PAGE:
By Lynette Wilson
In late December, good news was hard to find in the cotton industry. Most of the 2008-09 cotton crop was out of the field, but a global economic recession sent cotton sales grinding to a virtual halt. Despite the “gloom and doom,” an air of optimism remained.
“Unfortunately, for the time being we’re dealing with a lack of demand, a worldwide economic crisis, a tightening of credit like we have not experienced in a long time, and the sheer uncertainty of what the market will do tomorrow,” said Lonnie Winters, PCCA’s vice president of marketing. “Those factors have many market players on the sidelines.”
Although there was some demand for high-quality tenderable cotton styles, the marketability of the 2008-09 Texas/Oklahoma/Kansas cotton crop was compromised by quality issues resulting from adverse weather early in the season. Nevertheless, Winters was confident the cotton eventually would find a home.
“With slowing demand and sales, the season could be very drawn out,” Winters cautioned. “I’m hopeful that the world economy eventually will turn around resulting in a boost in consumer confidence and an increase in cotton sales to the textile mills that survive these difficult financial times.”
As 2009 approached, the weakening U.S. dollar added some support to the cotton market and the commodity complex as a whole, and projections pointed to a continued deterioration in the dollar’s value. Some observers felt the situation could be the “wildcard” the cotton market needed as a declining U.S. dollar could translate into strengthening commodity prices. Others, however, were not positive the circumstances would boost the market.
“The weaker dollar may have very little impact on the short-term demand for cotton,” a market analyst said. “Consumers in the U.S. and in many of the other key world economies are unlikely to see a jump in discretionary spending for household furnishings and clothing items no matter what currency these items are traded in,” he noted.
Hampered by rising unemployment rates, consumer confidence remained at historical lows in many major consumer economies, suggesting weak consumer spending likely would continue into the next year. Meanwhile, there was mounting evidence of deterioration in emerging economies, and growth estimates were being revised downward for developing countries originally believed capable of weathering the economic crisis. According to experts, it would be unusual to see the trend reversed over the near term.
Data from USDA’s December supply/demand report contained few, if any, surprises for industry observers. The department’s estimates for 2008-09 showed lower domestic mill use and exports compared to the previous month, resulting in higher ending stocks. Production was raised slightly.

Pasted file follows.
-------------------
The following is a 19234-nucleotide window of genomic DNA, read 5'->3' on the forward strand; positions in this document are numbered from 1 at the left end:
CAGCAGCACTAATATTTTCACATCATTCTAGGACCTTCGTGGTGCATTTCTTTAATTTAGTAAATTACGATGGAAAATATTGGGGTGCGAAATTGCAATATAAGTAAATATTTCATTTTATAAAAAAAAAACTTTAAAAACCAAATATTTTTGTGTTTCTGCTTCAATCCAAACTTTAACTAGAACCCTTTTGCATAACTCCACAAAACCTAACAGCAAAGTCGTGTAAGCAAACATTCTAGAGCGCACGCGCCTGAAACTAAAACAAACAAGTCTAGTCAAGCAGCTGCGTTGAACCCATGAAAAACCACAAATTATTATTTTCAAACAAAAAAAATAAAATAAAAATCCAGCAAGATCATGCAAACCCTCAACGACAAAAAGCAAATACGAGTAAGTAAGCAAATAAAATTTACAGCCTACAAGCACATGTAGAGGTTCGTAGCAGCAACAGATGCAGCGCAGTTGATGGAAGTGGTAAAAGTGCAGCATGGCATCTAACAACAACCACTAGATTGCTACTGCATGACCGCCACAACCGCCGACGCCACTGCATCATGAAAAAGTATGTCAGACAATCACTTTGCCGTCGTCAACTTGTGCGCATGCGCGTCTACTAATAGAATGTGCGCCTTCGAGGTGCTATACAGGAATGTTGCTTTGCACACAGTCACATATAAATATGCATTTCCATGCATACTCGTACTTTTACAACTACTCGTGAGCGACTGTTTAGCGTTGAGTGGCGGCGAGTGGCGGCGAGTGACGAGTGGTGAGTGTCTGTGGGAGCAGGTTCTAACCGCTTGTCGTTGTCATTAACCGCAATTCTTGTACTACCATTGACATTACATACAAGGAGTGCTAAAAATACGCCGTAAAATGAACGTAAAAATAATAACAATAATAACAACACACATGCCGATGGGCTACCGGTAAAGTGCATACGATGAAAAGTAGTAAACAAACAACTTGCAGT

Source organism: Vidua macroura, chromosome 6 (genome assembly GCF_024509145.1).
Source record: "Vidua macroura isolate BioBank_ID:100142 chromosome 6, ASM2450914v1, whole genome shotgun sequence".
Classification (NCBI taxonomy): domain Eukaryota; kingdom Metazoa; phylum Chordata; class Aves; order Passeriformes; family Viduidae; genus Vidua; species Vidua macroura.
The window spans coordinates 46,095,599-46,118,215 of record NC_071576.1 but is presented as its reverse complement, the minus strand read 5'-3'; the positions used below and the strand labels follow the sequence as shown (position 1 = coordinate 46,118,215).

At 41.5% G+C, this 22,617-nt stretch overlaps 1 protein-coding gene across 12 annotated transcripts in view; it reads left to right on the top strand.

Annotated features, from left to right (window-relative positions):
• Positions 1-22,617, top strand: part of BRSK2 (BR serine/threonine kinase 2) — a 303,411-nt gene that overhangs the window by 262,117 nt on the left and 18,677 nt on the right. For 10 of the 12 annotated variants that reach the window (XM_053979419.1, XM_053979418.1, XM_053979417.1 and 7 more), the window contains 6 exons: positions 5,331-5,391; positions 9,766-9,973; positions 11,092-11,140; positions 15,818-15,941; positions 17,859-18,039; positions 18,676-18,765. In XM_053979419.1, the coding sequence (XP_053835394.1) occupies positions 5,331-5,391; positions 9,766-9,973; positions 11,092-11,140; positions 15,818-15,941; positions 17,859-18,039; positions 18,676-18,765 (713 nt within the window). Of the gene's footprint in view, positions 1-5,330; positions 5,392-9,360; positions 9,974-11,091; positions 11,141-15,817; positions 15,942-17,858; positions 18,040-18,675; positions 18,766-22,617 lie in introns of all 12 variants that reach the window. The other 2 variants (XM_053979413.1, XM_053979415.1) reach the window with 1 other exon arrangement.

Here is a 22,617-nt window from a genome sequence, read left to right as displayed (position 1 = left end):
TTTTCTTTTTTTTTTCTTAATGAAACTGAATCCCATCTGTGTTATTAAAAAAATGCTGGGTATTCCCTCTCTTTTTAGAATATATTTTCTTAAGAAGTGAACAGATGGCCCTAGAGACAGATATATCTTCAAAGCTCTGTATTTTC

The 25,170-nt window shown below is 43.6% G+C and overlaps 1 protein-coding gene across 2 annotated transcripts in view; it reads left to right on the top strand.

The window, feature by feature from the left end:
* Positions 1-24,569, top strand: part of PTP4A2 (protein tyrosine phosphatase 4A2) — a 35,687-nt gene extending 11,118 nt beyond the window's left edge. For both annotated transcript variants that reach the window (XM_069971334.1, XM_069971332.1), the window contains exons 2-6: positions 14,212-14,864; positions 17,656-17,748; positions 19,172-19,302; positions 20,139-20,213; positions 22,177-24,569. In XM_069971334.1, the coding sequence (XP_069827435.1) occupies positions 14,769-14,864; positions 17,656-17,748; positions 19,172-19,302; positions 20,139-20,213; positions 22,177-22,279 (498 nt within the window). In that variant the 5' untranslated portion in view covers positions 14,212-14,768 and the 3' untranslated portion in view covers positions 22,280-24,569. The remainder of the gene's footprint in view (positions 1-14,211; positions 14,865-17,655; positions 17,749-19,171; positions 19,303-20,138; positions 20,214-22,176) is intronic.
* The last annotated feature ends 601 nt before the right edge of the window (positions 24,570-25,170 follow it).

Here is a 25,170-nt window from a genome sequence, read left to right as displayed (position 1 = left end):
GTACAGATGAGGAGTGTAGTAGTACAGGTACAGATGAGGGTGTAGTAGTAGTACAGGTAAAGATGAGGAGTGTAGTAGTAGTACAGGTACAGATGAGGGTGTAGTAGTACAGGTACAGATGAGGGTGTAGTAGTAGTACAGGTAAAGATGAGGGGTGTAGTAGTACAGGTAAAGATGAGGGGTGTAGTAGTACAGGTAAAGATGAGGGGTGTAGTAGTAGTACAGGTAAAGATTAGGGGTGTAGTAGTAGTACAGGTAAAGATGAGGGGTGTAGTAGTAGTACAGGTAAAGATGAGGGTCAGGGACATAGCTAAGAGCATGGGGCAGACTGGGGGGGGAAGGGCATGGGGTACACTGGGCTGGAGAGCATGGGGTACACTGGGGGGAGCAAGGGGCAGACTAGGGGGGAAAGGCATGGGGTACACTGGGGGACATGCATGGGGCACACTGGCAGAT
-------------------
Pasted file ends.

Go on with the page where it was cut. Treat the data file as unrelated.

Domestic mill use was reduced 100,000 bales, reflecting a marginal decline from the level of recent months. Exports were reduced 750,000 bales as sharply lower world consumption is expected to limit demand for U.S. cotton. Accordingly, ending stocks were raised almost 15 percent from last month to 7.1 million bales.
World numbers included lower cotton production, consumption, and trade. USDA reduced its world production estimate 1.4 million bales from its November figure as lower production for India, Brazil, Egypt and others was partially offset by an increase in Pakistan. World consumption was sharply reduced for the second consecutive month as deteriorating economic conditions continued to fade demand prospects. Consumption was lowered 2.7 million bales to 116.6 million with China, India, Pakistan and Turkey accounting for most of the decline. The revised world consumption estimate was 5.5 percent lower than 2007-08 which is the largest year-to-year percentage reduction since 1943-44.
Consistent with lower world consumption, USDA lowered world trade by seven percent in its December report due mainly to lower imports by China, Pakistan, and Turkey. India, the United States, and Uzbekistan account for most of the reduction in world exports. World stocks were raised 2.4 percent, but still are 2.6 million bales below the beginning level.
As the 2008-09 cotton harvest season neared an end, the market outlook slowly shifted to the 2009-10 crop. Many in the industry said the outlook for cotton appeared grim as the global market continued to contend with a more than ample supply and a worsening economic situation that threatened to undermine retail sales. Reduced acreage, competition from other crops with better profit margins and higher production costs also would affect how much cotton farmers will plant in 2009. The cotton market as a whole had left some producers “shell shocked” as volatility during the past year had been the rule and not the exception.
“I think the keys to cotton’s rebound in 2009-10 will be a smaller number of planted acres in the United States, the resurrection of the global economy, and a resurgence in cotton demand,” Winters explained. “It might take a while, but I’m optimistic that the cotton market will turn around,” he concluded.